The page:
"I have been rather reluctant to have a volume of sermons printed. My misgivings have grown out of the fact that a sermon is not an essay to be read but a discourse to be heard. It should be a convincing appeal to a listening congregation."

This is revealing on two levels. Firstly, it's great to recognize Dr. King and his message evolving over time - from inquisitive young student to grass roots minister to SCLC president and eventually to a worldwide voice of the civil rights movement. He was a minister first and always, speaking articulately and with conviction to his congregation. Secondly, I love thinking about the intensity of spoken discourse. I read the sermons in Strength to Love out loud and tried to practice my voice as a convincing appeal. It's more powerful that way. Maybe it's something you can try with your students. It's not an easy skill to attempt, let alone master.


On altruism

From Chapter 3: On Being a Good Neighbor, Strength to Love by Dr. Martin Luther King, Jr.:

Referring to the parable of the Good Samaritan Dr. King imparts the edict of "loving thy neighbor as thyself" and the associated question "who is my neighbor?" His answer: "He is 'a certain man' - any needy man - on one of the numerous roads of life." He further describes the Good Smaritan saying "It seems to me this man's goodness may be described in one word - altruism."

Altruism is defined by as the belief in or practice of disinterested and selfless concern for the well-being of others. The sermon elaborates on universal, dangerous and excessive altruism.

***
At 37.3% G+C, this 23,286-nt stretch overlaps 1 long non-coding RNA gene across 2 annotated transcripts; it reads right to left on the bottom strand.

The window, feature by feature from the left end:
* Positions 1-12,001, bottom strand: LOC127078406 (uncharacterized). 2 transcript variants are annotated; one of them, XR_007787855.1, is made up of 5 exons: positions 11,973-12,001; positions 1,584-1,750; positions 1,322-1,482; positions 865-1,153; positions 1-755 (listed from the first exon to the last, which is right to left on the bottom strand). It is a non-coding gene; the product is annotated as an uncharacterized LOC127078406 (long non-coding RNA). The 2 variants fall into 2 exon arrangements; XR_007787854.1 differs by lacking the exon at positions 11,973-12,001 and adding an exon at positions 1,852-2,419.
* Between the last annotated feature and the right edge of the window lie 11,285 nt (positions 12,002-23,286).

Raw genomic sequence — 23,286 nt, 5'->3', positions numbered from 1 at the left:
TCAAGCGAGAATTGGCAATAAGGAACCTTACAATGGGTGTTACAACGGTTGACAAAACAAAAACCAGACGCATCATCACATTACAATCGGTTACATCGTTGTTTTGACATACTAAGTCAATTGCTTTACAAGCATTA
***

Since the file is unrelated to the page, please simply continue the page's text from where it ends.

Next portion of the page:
• Universal altruism - "One of the great tragedies of man's long trek along the highway of history has been the limiting of neighborly concern to tribe, race, class or nation." The Good Samaritan helped someone who needed help without regard to his tribe, race, class or nation.
  • Dangerous altruism - "He risked his life to save a brother." Dr. King asked what we are willing to risk to help someone in need. To truly help someone in need you should be willing to risk your own comforts.
  • Excessive altruism - Here he distinguishes between pity and sympathy. "An expression of pity devoid of genuine sympathy, leads to a new form of paternalism which no self-respecting person can accept" and "true neighborliness requires personal concern." Giving money to a cause is much less effective than sympathetically giving of yourself to the cause.

Later he talks about how federal enforcement of desegregation can't achieve what peoples' willingness to enforce spiritual truth can. "Something must touch the hearts and souls of men so that they will come together" and "true integration will be achieved by true neighbors who are willingly obedient to unenforcable obligations."